A Veteran Reacts to the Bad News That Gannett Aims to Buy the Sun Sentinel

USA Today headquarters in Virginia.EXPAND
USA Today headquarters in Virginia.

The day that had been speculated about for a good decade has finally come: Gannett newspapers, the behemoth of the print world, is making a play for Tribune Publishing.

The South Florida implication of this is huge: The Sun Sentinel, which somehow employed me from 1985 to 2015, could be yet another feeder publication for this national network of more than 100 papers that Gannett has been gathering. Excuse my poker reference here: I see Gannett as Phil Ivey, hungrily collecting all the chips from everyone else at the table, which World Poker Tour broadcaster Mike Sexton refers to as “limping gazelles.”

Since leaving the Sun Sentinel in November 2015 and becoming gambling columnist for the Miami Herald in January, I have not once backtracked and referred to the Fort Lauderdale paper as “We.” I’ve not yearned to cover a single event, not even Garth Brooks concerts. But today it is “we” again. So much downtime in that newsroom, like any other, was spent discussing the newspaper’s direction.

What did Poynter write about us?

What adjustments are being made in the dying industry of print journalism?

This is what — the fifth time we are now emphasizing video training?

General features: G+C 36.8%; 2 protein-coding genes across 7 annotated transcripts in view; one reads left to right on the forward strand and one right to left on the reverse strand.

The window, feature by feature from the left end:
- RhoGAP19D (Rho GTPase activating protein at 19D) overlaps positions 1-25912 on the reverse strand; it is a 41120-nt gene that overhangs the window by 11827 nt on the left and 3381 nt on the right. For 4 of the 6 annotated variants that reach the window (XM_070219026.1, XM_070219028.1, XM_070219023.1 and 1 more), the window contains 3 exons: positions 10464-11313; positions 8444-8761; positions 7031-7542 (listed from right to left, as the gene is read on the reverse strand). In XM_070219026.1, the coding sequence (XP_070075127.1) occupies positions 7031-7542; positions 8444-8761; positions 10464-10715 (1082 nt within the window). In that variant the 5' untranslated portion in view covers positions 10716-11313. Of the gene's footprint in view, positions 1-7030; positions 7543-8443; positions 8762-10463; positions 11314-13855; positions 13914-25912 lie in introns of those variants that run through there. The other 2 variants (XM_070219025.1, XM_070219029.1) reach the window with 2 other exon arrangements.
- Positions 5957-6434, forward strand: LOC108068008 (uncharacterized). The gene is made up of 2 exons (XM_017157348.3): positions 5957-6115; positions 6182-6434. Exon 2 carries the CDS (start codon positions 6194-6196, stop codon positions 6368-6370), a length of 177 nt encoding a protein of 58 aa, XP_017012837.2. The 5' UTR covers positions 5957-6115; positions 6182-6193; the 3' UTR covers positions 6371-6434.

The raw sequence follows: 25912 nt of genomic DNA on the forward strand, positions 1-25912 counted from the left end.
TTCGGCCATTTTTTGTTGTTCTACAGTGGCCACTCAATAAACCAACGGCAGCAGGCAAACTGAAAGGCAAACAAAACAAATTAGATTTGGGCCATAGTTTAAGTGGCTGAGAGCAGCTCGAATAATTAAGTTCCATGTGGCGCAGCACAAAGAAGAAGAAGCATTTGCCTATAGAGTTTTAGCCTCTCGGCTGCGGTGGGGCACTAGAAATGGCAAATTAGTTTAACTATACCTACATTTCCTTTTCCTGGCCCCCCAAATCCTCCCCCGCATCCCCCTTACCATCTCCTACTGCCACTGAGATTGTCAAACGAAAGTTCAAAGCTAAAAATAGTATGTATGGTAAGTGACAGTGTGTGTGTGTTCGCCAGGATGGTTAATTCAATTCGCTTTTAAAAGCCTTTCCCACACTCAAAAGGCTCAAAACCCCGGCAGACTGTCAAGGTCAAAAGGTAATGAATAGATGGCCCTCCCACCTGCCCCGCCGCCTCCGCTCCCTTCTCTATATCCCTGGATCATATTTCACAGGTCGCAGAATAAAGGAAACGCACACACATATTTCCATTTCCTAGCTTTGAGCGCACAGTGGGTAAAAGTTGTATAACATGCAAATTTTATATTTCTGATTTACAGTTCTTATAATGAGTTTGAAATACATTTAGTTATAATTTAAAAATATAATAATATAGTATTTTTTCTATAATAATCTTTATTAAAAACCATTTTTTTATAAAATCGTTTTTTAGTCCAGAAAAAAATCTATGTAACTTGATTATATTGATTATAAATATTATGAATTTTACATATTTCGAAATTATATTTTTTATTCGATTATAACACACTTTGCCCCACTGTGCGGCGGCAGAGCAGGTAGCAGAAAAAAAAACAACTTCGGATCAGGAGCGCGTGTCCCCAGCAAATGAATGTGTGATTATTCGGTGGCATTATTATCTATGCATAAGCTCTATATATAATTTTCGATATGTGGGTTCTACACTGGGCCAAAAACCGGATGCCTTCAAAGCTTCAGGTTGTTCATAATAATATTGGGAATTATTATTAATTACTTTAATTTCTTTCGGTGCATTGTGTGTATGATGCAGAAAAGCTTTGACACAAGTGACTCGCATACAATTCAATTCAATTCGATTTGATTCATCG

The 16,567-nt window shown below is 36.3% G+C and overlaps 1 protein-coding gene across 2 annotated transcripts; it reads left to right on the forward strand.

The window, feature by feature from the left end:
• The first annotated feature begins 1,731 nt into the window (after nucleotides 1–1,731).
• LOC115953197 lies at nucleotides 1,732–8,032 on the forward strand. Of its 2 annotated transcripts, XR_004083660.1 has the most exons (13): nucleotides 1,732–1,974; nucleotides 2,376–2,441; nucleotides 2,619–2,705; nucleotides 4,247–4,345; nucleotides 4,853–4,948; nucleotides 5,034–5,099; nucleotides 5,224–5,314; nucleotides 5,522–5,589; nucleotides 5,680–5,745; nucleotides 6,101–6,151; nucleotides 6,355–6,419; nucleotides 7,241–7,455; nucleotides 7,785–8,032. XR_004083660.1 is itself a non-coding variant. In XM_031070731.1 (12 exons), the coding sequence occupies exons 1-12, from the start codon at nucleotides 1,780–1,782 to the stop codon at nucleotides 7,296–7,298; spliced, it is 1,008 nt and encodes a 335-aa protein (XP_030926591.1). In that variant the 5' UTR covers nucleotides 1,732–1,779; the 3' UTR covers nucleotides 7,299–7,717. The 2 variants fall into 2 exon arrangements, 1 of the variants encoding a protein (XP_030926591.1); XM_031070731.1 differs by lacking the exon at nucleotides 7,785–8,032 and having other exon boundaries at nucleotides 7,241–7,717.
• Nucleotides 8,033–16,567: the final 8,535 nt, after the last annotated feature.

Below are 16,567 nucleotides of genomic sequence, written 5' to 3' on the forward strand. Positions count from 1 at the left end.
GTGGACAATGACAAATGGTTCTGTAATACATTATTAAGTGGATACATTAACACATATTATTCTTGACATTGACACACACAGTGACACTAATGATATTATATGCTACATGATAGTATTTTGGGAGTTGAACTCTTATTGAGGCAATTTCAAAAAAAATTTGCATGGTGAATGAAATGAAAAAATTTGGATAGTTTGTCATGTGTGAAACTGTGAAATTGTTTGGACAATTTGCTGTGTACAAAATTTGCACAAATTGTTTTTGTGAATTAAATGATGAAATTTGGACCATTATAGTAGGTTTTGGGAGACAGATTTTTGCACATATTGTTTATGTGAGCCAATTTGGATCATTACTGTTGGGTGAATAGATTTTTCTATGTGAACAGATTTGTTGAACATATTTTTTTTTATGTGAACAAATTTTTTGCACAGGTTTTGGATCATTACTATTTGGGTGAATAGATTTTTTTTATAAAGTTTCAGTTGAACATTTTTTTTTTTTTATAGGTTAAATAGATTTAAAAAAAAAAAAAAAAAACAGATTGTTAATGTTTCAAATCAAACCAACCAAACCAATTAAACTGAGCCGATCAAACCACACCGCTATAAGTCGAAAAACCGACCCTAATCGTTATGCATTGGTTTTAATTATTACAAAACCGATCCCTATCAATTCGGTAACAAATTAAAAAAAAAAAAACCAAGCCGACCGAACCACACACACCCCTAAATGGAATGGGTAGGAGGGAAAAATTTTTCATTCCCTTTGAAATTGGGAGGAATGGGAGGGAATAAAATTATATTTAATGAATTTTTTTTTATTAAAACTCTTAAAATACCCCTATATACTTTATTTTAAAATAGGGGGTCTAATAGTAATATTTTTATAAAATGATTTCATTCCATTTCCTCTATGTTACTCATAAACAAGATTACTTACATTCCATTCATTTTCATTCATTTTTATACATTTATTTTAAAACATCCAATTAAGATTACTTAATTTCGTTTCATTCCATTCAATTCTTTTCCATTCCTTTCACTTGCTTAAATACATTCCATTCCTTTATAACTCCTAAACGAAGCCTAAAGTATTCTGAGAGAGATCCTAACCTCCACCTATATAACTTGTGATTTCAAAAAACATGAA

Twice before, major acquisition news was met with excitement in the Sun Sentinel newsroom, and both times that excitement was unwarranted. In 2000, the Tribune offices in Chicago announced the purchase of the Los Angeles Times, a wonderful place for journalism but an albatross to our bottom line. (One manager cleverly sold much of his Tribune stock the day of that announcement. Had Mrs. Sortal and I done the same, we would not have lost $200,000.)

Then came Sam Zell, our perceived savior. He was going to upend those haughty folks in Tribune Tower.
“This is the guy who got us 34 bucks a share,” Publisher Howard Greenberg said in 2007, upon introducing him to employees here. Well, Zell took us into bankruptcy, and a lawsuit over fraudulent conveyance of stock prices lingers.

This one feels different right at the start. Even though I no longer have skin in the game (presuming they don’t mess with my health insurance or the final eight months of my severance), I feel bad for everyone still there, from Morning News Editor Doug Phillips, who arrives before sunup, to Jeremy Lang and the night desk gang, the final people to push the buttons. Heck, I even feel bad for the people there I didn’t particularly like.

However, I want those who don’t work at a newspaper to understand: Everyone knows they’re part of a sinking ship. The buyouts started at the Sun Sentinel around 2003, and I lost count of rounds of layoffs at seven. I don’t blame management, and I don’t blame my former coworkers. I knew as far back as 1983 we were dying, when, six months after arriving at my dream of the St. Louis Globe-Democrat, Publisher Duncan Bauman gathered us and said, “I’m afraid I have some very distressing news.” Somehow, I dodged the klieg lights of layoffs to leave when I wanted, 33 years later.

Those still standing at the Sun Sentinel — and the Palm Beach Post and the Miami Herald (which just took four more voluntary buyouts) — are clearly doing so because they love it. They love coming to work each day, exploring the world through whatever lens God blessed them with and then sharing it with the rest of us. It’s always been a great gig, and as one former publisher told me, “It sure beats working.” Here’s hoping as many as possible can continue doing so after Gannett has speared our local limping gazelle.


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